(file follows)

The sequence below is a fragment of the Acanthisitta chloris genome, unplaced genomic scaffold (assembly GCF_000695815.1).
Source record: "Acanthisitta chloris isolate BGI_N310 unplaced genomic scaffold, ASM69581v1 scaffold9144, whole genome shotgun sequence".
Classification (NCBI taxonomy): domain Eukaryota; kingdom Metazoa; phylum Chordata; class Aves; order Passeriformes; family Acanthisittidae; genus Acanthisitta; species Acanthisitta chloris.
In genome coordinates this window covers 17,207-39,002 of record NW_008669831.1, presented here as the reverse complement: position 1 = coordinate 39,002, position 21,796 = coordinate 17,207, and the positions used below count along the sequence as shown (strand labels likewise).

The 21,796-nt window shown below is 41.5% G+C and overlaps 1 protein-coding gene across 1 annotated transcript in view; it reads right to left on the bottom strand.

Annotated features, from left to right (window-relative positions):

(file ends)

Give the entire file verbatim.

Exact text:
The sequence below is a fragment of the Acanthisitta chloris genome, unplaced genomic scaffold (assembly GCF_000695815.1).
Source record: "Acanthisitta chloris isolate BGI_N310 unplaced genomic scaffold, ASM69581v1 scaffold9144, whole genome shotgun sequence".
Classification (NCBI taxonomy): domain Eukaryota; kingdom Metazoa; phylum Chordata; class Aves; order Passeriformes; family Acanthisittidae; genus Acanthisitta; species Acanthisitta chloris.
In genome coordinates this window covers 17,207-39,002 of record NW_008669831.1, presented here as the reverse complement: position 1 = coordinate 39,002, position 21,796 = coordinate 17,207, and the positions used below count along the sequence as shown (strand labels likewise).

The 21,796-nt window shown below is 41.5% G+C and overlaps 1 protein-coding gene across 1 annotated transcript in view; it reads right to left on the bottom strand.

Annotated features, from left to right (window-relative positions):